Why John Grisham, George R.R. Martin, others are suing ChatGPT maker, OpenAI
John Grisham, George R.R. Martin, Jodi Picoult and 14 other authors filed a lawsuit against OpenAI, the developer of ChatGPT, alleging the company infringed on their copyrights.
The lawsuit, organized by the Authors Guild and filed Tuesday in the U.S. District Court for the Southern District of New York, alleges OpenAI copied the authors’ works without permission and then “fed” their copyrighted work into ChatGPT algorithms.
“These algorithms are at the heart of Defendants’ massive commercial enterprise,” the lawsuit states. “And at the heart of these algorithms is systematic theft on a mass scale.”
Why are authors suing ChatGPT-maker OpenAI?
The lawsuit listed searches for each author, and alleged ChatGPT created “infringing, unauthorized and detailed outline” for purported future installments of the author’s books.
ChatGPT created a prequel to “A Game of Thrones” that was titled “A Dawn of Direwolves” and used “the same characters from Martin’s existing books in the series ‘A Song of Ice and Fire,'” the lawsuit says.
An OpenAI spokesperson said in a statement that the company respects the rights of writers and authors, and “believe they should benefit from AI technology.”
“We’re having productive conversations with many creators around the world, including the Authors Guild, and have been working cooperatively to understand and discuss their concerns about AI,” the spokesperson said. “We’re optimistic we will continue to find mutually beneficial ways to work together to help people utilize new technology in a rich content ecosystem.”
Who are the authors suing OpenAI?
Here is the full list of authors suing OpenAI, in addition to Grisham, Picoult and Martin:
Christina Baker Kline
Maya Shanbhag Lang
How has ChatGPT affected authors and creators?
Earlier this month, several authors including Michael Chabon and David Henry Hwang also sued OpenAI in San Francisco for “clear infringement of intellectual property,” according to the Associated Press.
OpenAI is also facing a lawsuit from comedian Sarah Silverman, and a separate lawsuit from author Paul Tremblay, according to the Associated Press.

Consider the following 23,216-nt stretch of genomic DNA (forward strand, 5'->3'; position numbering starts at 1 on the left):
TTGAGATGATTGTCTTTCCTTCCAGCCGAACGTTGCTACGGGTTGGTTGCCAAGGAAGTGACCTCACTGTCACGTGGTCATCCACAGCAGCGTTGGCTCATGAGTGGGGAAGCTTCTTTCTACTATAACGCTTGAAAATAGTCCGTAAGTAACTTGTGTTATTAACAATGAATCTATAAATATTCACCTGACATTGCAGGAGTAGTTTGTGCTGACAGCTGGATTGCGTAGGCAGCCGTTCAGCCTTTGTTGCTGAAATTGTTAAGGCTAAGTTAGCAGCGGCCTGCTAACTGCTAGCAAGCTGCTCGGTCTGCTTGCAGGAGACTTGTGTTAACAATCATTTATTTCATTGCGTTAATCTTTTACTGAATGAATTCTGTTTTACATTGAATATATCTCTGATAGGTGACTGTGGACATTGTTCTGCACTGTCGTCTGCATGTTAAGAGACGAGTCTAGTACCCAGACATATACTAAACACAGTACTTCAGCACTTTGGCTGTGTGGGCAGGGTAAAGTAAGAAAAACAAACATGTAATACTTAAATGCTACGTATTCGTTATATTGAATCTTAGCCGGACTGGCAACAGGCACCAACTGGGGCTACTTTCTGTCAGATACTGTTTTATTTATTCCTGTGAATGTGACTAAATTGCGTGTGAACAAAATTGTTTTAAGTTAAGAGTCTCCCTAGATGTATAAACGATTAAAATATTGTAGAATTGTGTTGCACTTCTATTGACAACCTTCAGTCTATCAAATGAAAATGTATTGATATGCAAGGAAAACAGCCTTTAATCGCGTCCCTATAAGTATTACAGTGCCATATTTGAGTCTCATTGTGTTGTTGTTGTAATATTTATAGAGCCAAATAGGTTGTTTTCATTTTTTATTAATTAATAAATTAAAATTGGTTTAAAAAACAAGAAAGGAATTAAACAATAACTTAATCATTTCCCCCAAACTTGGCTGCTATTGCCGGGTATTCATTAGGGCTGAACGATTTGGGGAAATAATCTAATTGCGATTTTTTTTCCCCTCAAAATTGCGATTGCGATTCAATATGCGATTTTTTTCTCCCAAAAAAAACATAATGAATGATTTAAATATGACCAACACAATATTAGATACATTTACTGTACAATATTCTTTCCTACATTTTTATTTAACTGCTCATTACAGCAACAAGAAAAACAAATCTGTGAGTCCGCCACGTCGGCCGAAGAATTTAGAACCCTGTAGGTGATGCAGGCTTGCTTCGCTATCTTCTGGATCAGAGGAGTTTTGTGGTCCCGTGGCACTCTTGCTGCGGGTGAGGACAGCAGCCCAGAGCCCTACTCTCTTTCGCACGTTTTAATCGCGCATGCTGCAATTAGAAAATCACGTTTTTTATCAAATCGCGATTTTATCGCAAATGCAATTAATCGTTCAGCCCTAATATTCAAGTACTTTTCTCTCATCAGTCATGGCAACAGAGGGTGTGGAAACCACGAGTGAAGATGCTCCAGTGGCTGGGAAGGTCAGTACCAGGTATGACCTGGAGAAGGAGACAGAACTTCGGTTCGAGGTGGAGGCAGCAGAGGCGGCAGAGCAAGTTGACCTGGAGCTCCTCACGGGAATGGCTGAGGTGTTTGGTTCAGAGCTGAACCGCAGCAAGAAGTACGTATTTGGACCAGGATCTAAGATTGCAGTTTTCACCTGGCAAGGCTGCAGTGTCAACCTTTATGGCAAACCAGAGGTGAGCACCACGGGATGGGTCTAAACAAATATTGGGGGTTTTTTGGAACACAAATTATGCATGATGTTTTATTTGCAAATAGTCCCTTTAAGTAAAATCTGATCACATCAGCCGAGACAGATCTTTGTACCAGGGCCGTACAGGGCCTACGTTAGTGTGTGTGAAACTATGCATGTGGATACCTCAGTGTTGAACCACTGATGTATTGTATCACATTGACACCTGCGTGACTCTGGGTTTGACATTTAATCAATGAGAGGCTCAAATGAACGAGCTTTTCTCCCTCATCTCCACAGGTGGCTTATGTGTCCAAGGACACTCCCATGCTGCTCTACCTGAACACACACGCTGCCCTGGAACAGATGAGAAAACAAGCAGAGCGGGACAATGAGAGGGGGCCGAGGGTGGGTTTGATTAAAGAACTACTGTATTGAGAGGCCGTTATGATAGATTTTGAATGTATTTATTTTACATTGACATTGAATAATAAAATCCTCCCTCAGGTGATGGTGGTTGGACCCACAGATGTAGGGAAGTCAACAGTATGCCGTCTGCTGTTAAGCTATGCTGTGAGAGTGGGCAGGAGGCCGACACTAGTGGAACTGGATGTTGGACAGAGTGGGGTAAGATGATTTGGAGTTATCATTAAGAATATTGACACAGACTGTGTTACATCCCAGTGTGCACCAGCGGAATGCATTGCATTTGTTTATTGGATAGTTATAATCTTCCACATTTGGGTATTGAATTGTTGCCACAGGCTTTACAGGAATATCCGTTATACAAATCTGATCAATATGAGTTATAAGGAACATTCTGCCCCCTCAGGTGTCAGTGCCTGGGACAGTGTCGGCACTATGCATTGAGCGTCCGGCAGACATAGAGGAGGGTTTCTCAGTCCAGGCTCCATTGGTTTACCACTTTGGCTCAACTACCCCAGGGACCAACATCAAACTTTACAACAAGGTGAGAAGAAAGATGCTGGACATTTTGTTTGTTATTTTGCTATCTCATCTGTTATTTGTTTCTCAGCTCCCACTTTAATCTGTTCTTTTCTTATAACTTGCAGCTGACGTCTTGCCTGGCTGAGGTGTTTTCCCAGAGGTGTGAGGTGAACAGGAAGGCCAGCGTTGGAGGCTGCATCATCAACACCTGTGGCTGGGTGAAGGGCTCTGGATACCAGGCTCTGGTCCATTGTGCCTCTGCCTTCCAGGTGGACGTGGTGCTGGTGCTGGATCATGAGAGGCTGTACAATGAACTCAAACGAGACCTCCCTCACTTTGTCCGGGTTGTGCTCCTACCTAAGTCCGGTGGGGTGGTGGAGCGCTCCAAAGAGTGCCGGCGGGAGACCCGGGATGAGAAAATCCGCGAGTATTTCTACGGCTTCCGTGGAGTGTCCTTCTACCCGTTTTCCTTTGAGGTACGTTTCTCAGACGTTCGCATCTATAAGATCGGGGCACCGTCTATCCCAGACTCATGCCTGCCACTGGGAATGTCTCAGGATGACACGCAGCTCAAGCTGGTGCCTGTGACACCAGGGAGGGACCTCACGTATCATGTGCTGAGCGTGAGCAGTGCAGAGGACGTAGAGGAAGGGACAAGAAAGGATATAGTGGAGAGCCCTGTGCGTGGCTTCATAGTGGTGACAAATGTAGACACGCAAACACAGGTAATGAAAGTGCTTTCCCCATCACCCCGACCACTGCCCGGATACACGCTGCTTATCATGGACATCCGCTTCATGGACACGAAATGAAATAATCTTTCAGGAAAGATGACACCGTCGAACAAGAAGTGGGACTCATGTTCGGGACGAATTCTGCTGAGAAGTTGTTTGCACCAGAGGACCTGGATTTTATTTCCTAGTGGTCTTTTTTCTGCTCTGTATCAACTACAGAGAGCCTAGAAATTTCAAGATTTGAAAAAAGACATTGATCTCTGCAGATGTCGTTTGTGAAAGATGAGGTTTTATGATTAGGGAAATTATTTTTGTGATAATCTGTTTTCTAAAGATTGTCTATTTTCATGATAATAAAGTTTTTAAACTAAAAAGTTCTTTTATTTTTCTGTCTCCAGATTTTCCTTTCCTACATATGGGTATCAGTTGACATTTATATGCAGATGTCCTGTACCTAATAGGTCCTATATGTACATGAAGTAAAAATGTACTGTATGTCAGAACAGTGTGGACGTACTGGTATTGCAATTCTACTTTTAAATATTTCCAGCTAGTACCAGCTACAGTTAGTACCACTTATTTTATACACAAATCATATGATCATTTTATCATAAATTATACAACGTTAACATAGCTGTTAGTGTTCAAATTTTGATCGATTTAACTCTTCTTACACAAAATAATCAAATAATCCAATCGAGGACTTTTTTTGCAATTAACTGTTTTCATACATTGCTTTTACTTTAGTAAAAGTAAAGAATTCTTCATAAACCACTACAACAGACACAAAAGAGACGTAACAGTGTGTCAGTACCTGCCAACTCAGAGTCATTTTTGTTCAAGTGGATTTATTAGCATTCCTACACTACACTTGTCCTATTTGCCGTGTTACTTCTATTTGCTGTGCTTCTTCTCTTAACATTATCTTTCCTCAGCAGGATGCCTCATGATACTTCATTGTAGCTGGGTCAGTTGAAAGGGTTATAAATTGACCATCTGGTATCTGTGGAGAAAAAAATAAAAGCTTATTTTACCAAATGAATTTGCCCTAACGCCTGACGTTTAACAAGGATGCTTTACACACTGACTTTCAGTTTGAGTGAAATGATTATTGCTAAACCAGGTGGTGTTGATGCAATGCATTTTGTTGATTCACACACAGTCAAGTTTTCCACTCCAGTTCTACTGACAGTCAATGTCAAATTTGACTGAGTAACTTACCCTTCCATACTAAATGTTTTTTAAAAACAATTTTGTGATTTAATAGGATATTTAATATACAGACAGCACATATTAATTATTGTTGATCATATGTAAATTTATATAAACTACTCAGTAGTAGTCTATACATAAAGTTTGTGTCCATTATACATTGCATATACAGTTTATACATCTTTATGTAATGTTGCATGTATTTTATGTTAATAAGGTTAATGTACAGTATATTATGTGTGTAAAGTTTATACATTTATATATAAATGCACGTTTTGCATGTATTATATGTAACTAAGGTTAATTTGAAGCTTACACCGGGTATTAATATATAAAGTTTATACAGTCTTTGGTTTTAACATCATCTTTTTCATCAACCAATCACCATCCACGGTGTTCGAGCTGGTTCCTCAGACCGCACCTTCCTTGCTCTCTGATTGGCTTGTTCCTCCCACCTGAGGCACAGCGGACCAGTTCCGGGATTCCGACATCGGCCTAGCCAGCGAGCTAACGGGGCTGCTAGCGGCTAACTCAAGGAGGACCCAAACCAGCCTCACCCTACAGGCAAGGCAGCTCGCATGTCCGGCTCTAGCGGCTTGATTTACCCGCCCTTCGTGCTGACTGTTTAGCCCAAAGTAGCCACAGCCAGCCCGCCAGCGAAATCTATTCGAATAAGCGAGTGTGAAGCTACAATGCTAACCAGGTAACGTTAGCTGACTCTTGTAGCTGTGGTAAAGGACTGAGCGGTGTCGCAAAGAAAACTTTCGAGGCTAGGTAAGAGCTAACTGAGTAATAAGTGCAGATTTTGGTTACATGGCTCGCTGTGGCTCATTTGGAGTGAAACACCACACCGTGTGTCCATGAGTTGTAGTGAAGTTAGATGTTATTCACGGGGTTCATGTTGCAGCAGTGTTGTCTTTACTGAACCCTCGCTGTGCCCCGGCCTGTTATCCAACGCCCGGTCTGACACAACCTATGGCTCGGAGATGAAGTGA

OpenAI asked a federal judge in California to dismiss the suits from Silverman and Tremblay, according to the Associated Press, alleging in a court filing their complaints “misconceive the scope of copyright, failing to take into account the limitations and exceptions (including fair use) that properly leave room for innovations like the large language models now at the forefront of artificial intelligence.”
The impact of artificial intelligence on publishing has hit Amazon’s Kindle Direct Publishing service as well. Earlier this month, the program announced it was monitoring the “rapid evolution of generative AI and the impact it is having on reading, writing and publishing,” and that it would cap the number of new title creations.
“While we have not seen a spike in our publishing numbers, in order to help protect against abuse, we are lowering the volume limits we have in place on new title creations,” Kindle Direct Publishing said in a Sept. 18 statement. “Very few publishers will be impacted by this change and those who are will be notified and have the option to seek an exception.”
While there previously was no limit to the number of books authors could list per day, Amazon told the Associated Press and the Guardian that the limit is now set to three titles per day.
Share your thoughts on the story Why John Grisham, George R.R. Martin, others are suing ChatGPT maker, OpenAI with NigerianSketch in the comments section below.